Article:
Infectivity tests revealed that sensitivity of larvae of Archips cerasivoranus Fitch to infection by a commercial preparation of Bacillus thuringiensis Berliner depends on the physiological condition of the insects (determined by age and nutrition), and temperature, but mostly on the presence or absence of infection by the microsporidia Plisliphora sp. and Nosema cerasivoranus Thomson.
Mortality attributable to the bacillus was 90, 40, and 30% for healthy third-, fifth-, and seventh-instar larvae after 20 days, mortality reached 90% after 3, 9, and 19 days for larvae of the same ages naturally infected by microsporidia. Also, low temperatures decreased the effect of the pathogen and starvation reduced the resistance of larvae to infection.
The results obtained suggest the action of B. thuringiensis in this tortricid is to provoke generalized septicemia rather than toxemia.
Other infectivity tests made with cultures of B. thuringiensis and Bacillus cereus Frankland and Frankland confirmed these results. The action of the two bacteria was similar, both provoking septicemia in the insect. This effect was considerably increased by the presence of protozoan diseases.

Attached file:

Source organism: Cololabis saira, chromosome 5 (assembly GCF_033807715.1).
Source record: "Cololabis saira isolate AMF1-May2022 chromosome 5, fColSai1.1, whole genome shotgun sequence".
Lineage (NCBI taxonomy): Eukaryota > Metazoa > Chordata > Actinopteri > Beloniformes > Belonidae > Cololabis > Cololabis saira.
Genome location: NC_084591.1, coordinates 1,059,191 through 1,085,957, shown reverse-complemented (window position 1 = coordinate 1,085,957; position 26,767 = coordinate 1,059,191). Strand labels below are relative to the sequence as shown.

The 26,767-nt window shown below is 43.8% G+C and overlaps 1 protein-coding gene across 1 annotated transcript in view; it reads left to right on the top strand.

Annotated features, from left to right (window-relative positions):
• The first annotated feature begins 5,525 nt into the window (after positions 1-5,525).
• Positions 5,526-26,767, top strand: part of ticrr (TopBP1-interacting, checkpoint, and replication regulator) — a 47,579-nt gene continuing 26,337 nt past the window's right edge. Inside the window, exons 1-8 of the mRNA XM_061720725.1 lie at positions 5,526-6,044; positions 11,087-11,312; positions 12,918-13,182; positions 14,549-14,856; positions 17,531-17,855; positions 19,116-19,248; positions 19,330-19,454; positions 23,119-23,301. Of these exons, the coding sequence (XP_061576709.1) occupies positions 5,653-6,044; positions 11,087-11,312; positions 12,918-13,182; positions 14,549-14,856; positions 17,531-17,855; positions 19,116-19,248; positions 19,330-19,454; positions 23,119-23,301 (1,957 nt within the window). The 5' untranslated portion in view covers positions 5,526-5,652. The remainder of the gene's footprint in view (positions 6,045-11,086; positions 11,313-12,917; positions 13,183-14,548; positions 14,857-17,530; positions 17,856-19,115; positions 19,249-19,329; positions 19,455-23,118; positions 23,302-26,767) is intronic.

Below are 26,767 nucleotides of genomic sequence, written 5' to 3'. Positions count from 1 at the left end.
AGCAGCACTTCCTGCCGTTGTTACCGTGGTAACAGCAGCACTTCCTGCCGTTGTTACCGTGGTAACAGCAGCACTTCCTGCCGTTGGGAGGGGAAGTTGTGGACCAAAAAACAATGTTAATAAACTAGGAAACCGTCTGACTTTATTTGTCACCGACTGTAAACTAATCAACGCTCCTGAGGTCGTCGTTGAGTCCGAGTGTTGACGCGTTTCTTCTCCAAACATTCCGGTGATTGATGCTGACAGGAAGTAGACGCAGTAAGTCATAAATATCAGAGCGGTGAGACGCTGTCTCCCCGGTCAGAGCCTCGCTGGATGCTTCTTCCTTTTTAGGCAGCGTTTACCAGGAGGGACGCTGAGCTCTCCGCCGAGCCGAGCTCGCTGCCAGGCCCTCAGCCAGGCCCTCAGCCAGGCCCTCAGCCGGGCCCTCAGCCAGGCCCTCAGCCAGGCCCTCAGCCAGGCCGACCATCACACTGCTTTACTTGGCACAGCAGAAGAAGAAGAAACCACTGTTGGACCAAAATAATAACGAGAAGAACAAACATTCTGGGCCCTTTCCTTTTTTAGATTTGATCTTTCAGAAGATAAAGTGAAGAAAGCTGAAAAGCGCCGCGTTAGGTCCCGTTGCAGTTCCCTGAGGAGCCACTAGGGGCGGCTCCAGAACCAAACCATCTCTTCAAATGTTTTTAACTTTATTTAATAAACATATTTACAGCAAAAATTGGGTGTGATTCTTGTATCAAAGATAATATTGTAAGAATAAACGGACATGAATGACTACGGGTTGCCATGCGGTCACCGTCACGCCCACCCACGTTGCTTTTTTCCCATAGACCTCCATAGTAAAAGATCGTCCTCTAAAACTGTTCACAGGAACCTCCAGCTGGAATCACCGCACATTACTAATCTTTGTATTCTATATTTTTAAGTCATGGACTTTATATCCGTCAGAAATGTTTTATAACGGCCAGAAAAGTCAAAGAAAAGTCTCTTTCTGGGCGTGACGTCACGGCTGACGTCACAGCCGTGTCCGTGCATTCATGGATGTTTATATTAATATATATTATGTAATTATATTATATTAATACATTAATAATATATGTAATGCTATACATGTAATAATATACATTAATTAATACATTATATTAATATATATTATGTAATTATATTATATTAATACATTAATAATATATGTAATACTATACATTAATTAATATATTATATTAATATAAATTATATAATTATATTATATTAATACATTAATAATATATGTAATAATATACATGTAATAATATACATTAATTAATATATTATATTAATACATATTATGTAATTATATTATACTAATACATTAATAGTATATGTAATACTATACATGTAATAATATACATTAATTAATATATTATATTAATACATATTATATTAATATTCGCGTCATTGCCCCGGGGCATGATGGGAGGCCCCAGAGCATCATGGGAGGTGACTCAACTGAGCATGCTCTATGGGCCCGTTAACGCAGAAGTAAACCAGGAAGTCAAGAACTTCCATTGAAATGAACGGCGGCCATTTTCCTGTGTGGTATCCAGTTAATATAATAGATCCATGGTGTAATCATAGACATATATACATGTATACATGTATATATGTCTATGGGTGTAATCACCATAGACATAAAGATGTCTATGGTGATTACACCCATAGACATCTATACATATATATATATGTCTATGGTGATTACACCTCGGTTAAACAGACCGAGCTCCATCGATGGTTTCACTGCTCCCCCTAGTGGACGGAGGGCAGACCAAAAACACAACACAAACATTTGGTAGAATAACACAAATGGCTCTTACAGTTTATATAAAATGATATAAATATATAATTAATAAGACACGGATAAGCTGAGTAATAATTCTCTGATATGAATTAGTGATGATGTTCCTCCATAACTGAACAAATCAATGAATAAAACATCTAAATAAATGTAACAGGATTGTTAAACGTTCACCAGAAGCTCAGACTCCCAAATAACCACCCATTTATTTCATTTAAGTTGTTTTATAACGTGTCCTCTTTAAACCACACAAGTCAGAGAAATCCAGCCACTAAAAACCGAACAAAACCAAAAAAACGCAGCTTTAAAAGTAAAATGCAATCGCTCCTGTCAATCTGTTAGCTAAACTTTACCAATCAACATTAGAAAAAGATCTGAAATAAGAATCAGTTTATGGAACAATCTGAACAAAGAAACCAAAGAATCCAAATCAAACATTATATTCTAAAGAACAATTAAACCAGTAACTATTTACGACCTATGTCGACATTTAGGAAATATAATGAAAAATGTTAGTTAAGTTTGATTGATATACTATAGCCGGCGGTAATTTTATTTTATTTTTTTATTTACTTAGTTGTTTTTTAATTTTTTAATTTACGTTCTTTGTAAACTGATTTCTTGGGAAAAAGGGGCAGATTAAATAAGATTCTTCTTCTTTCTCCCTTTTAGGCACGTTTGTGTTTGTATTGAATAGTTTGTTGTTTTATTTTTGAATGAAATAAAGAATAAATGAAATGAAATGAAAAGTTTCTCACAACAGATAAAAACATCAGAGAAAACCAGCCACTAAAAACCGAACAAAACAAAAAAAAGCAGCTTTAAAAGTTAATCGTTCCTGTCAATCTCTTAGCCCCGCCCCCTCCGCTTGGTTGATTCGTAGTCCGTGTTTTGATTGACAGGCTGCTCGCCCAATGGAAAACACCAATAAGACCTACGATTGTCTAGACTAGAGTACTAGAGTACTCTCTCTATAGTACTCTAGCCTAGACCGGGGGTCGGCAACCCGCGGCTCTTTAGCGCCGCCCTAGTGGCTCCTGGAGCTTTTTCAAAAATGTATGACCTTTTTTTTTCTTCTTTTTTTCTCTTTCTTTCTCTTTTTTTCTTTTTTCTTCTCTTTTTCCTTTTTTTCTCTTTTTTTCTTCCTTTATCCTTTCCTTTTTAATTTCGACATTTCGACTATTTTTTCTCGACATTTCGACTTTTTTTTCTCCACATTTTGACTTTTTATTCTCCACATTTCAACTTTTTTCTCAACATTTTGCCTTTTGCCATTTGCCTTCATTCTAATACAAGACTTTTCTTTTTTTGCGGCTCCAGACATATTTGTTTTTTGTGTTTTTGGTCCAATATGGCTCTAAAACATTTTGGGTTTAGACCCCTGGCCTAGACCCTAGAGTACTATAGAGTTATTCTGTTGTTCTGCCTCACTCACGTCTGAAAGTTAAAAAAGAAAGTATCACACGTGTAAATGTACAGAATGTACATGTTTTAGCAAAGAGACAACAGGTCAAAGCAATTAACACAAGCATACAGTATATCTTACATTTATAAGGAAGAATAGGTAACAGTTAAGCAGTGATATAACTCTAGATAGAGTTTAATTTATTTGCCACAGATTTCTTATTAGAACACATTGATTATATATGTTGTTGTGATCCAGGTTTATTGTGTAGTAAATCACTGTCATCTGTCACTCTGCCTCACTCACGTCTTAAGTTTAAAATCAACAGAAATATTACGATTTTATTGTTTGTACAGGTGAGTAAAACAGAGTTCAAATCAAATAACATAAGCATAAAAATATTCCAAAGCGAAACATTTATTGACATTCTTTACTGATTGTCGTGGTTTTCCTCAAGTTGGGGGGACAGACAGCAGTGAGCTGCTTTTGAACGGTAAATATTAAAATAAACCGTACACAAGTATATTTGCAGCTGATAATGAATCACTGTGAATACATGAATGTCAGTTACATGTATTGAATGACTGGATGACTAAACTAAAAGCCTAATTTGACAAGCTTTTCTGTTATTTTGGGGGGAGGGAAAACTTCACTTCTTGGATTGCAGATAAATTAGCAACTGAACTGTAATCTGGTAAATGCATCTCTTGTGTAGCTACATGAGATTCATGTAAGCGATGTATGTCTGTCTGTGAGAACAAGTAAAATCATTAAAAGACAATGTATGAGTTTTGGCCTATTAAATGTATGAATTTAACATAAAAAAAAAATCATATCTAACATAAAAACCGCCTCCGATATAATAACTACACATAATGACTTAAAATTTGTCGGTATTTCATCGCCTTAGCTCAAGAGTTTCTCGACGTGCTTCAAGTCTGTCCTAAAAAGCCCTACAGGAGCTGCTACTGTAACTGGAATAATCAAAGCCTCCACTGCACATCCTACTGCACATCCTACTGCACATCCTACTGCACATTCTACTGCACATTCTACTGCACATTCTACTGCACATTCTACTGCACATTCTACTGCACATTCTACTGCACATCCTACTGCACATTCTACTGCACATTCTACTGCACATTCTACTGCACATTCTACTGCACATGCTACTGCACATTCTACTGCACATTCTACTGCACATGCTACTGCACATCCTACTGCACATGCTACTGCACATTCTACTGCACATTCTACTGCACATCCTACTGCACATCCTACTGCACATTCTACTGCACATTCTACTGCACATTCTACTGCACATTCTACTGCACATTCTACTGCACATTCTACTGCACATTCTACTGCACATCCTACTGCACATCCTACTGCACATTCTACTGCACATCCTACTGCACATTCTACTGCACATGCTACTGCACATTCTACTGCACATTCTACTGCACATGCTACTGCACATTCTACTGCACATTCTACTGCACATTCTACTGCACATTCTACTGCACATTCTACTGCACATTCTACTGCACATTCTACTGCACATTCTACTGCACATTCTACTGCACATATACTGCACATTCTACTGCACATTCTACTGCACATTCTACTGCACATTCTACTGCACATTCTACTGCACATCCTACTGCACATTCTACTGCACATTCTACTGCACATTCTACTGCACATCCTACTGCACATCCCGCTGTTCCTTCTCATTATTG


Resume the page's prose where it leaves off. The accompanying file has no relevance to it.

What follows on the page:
Analyses of unsaturated lipids by the iodine number method showed that infection by a microsporidian or B. thuringiensis lowered considerably the energy value index. The index reached 13.0, 25.5, and 27.0 in healthy larvae of third-, fifth-, and seventh-instar, was reduced to 5.2, 17.0, and 15.0 by a microsporidian infection, and to 7.5, 18.0, and 22.5 by a B. thuringiensis infection. When an infection with both pathogens was induced, the value decreased to 4.0, 8.0, and 7.5.